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Friday, September 09, 2005

Hurricane Katrina: Should New Orleans Be Rebuilt?

Just raising this question is sure to inflame passsions. There will be many people who don't understand why others should have to subsidize people living in dangerous areas. There will be others that spew venom at those who would suggest that New Orleans wouldn't be rebuilt.

This got me thinking this morning about the love of place and I realized that I would feel the same about Atlanta. There have been many people critical of New Orleans as a city, pointing out its faults. I can relate to this. Atlanta has tons of faults. It isn't a particularly beautiful city; there are raised power lines and billboards everywhere. It is also one of the more confusing cities to try to get around in. There is no grid pattern for the streets. It is the world capital of suburban sprawl and traffic (though I generally avoid both). I could go on and on about Atlanta's problems.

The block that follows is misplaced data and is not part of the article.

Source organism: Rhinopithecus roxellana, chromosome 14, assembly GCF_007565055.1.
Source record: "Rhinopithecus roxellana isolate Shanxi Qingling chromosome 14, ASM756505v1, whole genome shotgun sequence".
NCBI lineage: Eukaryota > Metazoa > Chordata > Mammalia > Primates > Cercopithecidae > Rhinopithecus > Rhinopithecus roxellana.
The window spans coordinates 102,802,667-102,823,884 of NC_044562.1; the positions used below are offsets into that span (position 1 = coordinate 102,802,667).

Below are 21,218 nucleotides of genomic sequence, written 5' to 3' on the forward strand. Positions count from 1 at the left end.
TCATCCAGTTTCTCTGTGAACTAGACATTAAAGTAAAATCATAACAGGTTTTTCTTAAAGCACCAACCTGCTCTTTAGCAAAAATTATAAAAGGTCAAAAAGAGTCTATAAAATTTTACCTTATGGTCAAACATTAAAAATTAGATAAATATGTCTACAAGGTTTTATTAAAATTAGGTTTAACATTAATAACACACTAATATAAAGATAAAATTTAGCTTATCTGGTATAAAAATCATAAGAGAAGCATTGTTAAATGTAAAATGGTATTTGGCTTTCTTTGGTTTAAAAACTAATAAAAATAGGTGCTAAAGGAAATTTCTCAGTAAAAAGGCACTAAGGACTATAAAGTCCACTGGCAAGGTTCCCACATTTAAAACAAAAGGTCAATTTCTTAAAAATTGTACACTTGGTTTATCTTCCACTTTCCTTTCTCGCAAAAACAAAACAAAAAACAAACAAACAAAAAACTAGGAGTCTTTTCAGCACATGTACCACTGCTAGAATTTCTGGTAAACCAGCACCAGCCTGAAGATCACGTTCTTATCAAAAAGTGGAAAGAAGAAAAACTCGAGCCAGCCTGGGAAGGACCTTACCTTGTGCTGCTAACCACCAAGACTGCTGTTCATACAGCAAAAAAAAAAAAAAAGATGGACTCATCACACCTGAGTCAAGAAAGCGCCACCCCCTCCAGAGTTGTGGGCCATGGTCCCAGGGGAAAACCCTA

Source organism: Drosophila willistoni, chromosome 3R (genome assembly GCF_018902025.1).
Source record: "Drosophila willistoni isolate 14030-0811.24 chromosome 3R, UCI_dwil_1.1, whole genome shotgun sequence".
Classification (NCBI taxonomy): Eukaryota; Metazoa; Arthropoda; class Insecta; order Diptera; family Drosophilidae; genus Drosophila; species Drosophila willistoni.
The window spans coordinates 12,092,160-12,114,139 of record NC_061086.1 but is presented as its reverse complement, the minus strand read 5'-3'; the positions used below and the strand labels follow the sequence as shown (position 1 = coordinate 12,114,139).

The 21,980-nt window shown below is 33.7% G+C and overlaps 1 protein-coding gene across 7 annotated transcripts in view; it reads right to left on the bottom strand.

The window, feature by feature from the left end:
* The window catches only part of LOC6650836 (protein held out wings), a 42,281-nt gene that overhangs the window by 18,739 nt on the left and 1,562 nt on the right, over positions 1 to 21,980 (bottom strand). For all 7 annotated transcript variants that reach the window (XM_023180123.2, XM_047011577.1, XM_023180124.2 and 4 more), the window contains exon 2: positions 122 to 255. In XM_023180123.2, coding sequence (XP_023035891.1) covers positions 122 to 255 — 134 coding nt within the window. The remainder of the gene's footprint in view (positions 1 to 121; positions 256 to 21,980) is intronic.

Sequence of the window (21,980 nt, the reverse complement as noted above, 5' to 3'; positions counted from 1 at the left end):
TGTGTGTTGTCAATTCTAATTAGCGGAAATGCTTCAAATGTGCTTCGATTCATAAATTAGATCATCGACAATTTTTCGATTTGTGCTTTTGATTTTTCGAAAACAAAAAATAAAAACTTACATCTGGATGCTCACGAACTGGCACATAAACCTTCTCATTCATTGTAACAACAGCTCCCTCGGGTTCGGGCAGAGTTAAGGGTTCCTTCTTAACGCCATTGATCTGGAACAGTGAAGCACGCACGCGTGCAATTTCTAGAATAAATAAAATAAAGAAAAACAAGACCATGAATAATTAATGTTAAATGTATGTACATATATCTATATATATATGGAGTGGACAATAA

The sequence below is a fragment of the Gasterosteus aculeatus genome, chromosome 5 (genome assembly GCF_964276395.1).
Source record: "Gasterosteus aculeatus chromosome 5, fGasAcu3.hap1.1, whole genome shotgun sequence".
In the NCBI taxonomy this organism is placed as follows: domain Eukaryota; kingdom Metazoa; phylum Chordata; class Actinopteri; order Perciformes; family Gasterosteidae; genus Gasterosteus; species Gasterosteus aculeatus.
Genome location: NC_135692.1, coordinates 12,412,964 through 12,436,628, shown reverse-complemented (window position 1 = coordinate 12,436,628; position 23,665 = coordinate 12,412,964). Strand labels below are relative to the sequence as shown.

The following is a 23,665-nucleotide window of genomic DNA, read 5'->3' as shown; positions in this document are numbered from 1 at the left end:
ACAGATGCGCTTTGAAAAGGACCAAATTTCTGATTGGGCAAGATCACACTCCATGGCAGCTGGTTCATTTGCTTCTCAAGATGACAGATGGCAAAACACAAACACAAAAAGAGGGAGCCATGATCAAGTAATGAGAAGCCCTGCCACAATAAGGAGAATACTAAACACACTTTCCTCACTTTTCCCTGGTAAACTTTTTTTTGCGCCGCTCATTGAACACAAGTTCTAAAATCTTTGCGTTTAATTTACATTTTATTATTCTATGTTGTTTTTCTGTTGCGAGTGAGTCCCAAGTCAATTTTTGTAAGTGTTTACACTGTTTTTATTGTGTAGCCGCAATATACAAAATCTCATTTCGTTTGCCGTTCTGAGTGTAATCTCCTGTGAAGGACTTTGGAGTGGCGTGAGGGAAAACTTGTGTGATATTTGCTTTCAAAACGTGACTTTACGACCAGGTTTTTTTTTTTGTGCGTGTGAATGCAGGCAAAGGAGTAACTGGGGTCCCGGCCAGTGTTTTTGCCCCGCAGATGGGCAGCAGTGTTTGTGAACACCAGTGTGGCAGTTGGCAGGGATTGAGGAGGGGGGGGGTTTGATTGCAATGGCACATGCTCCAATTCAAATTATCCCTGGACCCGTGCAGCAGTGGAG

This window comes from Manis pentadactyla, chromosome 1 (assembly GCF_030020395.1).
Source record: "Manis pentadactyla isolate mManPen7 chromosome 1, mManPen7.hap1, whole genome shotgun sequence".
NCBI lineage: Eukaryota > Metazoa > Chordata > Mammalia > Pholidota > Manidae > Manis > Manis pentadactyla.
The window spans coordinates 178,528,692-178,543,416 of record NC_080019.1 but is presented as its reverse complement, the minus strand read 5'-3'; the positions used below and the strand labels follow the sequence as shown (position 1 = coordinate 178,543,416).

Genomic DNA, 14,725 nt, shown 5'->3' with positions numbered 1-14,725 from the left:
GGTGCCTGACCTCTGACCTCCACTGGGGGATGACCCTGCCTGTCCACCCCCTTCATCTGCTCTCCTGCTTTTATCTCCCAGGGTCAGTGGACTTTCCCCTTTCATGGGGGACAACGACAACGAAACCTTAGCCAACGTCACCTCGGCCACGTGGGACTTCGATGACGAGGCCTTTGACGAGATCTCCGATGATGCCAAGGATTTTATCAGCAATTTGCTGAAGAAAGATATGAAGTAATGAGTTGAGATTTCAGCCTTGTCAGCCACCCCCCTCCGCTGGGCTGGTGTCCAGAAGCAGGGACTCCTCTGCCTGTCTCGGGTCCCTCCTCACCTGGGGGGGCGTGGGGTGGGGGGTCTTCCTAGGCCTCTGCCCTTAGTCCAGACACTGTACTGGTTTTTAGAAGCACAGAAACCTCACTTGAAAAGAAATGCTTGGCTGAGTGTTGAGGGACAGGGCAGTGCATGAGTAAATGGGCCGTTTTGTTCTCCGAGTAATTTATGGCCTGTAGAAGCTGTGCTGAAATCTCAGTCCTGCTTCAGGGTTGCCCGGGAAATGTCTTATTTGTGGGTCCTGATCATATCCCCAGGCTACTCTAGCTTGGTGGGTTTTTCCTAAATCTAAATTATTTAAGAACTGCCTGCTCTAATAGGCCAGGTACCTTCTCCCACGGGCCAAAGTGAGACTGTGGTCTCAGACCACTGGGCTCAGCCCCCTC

But Atlanta is home. It is where my memories are. I was talking with Klaus last night about the old Atlanta-Fulton County Stadium, that by most measures was an atrocity. But I miss it because I have so many childhood memories wrapped up in the place. There is hardly a street in Atlanta that I can drive down without remembering some story or event from my life.

And I suspect most people's memories are wrapped up in a particular place. So this idea of not rebuilding New Orleans toys with the idea of taking away the place of people's memories. And not just those who lived there but also those who have visited New Orleans for honeymoons or Mardis Gras.

The sad conclusion that I came to with Klaus last night is that this will probably become a moot point. Over the next year or so New Orleans will be drained, cleaned up, buildings will be demolished, levees will be rebuilt, and utilities will be restored. The people who have evacuated New Orleans will most likely have decided to get on with their lives in a new place, be it Houston, Atlanta, Jackson, Dallas, or Birmingham. It is unlikely that people will put their lives on hold until a determination is made as to when the rebuilding of New Orleans will even begin. People will find new jobs, will make new friends, enroll their kids in new schools, buy new homes, and create a new life.

Yes, some people will go back to New Orleans. But New Orleans will be smaller and will never be the same again.

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